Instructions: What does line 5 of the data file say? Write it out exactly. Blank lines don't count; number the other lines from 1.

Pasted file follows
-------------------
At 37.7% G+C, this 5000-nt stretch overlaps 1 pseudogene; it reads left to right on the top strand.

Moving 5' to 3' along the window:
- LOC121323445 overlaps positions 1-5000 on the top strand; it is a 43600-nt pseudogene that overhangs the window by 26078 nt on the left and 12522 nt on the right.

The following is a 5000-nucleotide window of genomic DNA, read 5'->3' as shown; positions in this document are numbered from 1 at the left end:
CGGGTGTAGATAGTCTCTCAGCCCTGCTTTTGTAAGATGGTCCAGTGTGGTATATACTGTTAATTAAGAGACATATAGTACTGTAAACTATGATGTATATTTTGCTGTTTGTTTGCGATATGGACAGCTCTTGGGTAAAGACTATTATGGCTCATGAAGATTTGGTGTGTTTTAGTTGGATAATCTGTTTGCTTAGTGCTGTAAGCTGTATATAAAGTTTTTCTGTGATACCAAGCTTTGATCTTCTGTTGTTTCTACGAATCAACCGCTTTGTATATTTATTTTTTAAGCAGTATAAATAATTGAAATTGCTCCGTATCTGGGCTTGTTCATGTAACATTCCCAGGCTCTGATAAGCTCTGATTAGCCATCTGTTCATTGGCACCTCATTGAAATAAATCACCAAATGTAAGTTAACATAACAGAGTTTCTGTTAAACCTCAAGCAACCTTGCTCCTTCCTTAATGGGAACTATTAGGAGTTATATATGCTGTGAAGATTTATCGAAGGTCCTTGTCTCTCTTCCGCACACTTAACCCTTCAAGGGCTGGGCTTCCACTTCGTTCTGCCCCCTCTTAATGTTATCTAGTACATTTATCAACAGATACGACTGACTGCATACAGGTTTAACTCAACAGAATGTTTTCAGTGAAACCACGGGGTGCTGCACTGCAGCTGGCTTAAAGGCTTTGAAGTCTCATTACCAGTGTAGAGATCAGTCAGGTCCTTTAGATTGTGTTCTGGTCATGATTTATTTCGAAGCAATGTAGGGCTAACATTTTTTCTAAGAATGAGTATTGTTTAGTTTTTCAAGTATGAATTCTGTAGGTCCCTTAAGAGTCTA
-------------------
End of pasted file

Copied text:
CGGGTGTAGATAGTCTCTCAGCCCTGCTTTTGTAAGATGGTCCAGTGTGGTATATACTGTTAATTAAGAGACATATAGTACTGTAAACTATGATGTATATTTTGCTGTTTGTTTGCGATATGGACAGCTCTTGGGTAAAGACTATTATGGCTCATGAAGATTTGGTGTGTTTTAGTTGGATAATCTGTTTGCTTAGTGCTGTAAGCTGTATATAAAGTTTTTCTGTGATACCAAGCTTTGATCTTCTGTTGTTTCTACGAATCAACCGCTTTGTATATTTATTTTTTAAGCAGTATAAATAATTGAAATTGCTCCGTATCTGGGCTTGTTCATGTAACATTCCCAGGCTCTGATAAGCTCTGATTAGCCATCTGTTCATTGGCACCTCATTGAAATAAATCACCAAATGTAAGTTAACATAACAGAGTTTCTGTTAAACCTCAAGCAACCTTGCTCCTTCCTTAATGGGAACTATTAGGAGTTATATATGCTGTGAAGATTTATCGAAGGTCCTTGTCTCTCTTCCGCACACTTAACCCTTCAAGGGCTGGGCTTCCACTTCGTTCTGCCCCCTCTTAATGTTATCTAGTACATTTATCAACAGATACGACTGACTGCATACAGGTTTAACTCAACAGAATGTTTTCAGTGAAACCACGGGGTGCTGCACTGCAGCTGGCTTAAAGGCTTTGAAGTCTCATTACCAGTGTAGAGATCAGTCAGGTCCTTTAGATTGTGTTCTGGTCATGATTTATTTCGAAGCAATGTAGGGCTAACATTTTTTCTAAGAATGAGTATTGTTTAGTTTTTCAAGTATGAATTCTGTAGGTCCCTTAAGAGTCTA